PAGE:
Taking the ‘right’ risks and reaping the rewards


There is a common perception of the stereotypical security professional who always says ‘no’. However, there are a growing number of security consultants who have come to approach new projects and clients with the response ‘yes – if….’. The role of the security consultant is to ensure they have assurances over what the business is doing, and to do that it’s not as clean cut as a yes or no answer.

Security has never been about holding anyone back, but rather to protect the business by enabling senior leaders to take the right risks, in order to reap the rewards. To do this, the security consultant needs to have a transparent view of the business. Then it’s about taking a layered approach, and layering your recommendations with context.

Real-time visibility of security posture

To better understand the business and its challenges, it’s critical to know what your security posture is. Without knowing where you currently are, how do you know where you are meant to go?

The traditional approach is to hire an external consultancy to compare the current security maturity to external standards such as ISO27001 or PCI-DSS. The findings will be analysed based on a time-boxed set of interviews and subset of documents, rather than what is actually in the environment. The response and analysis to which can be shaped by what the auditor perceives. This is not to discount the role of an external auditor, however in this changing climate, these audit controls need to be automated and assessments cannot wait until the next time there is funding for an external consultancy and a maturity assessment.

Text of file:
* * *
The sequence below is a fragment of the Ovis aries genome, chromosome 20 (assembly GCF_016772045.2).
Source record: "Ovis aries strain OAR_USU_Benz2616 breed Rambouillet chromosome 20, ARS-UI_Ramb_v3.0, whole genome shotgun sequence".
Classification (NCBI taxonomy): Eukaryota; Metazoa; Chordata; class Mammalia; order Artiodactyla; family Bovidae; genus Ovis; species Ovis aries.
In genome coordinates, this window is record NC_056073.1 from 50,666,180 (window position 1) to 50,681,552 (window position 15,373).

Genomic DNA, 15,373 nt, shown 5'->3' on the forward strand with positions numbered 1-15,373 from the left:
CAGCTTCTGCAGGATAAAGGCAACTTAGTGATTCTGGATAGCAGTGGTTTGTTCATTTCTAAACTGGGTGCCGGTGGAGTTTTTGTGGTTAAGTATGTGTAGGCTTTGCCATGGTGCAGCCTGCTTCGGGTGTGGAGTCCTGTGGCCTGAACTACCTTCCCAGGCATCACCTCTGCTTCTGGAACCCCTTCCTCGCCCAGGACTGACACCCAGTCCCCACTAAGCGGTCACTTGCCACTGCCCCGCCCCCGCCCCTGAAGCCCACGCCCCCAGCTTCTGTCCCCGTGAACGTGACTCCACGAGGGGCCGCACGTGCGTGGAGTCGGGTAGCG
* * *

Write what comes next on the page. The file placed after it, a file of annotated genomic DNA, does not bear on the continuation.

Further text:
General controls are typically assessed from two aspects: design effectiveness and operational effectiveness. The guardrails built into your CI/CD pipeline form your design effectiveness. The operational effectiveness is where monitoring and security orchestration tools come into play. The benefit of going to cloud service providers is that there are ‘plug and play’ products that can give visibility. Stax is a perfect example of this.

Executives expect quarterly cybersecurity reports and managers spend at least a few days every month generating governance risk and compliance reports; however, this can now be reduced to an automated task that can be produced in real-time…Click here to read full article.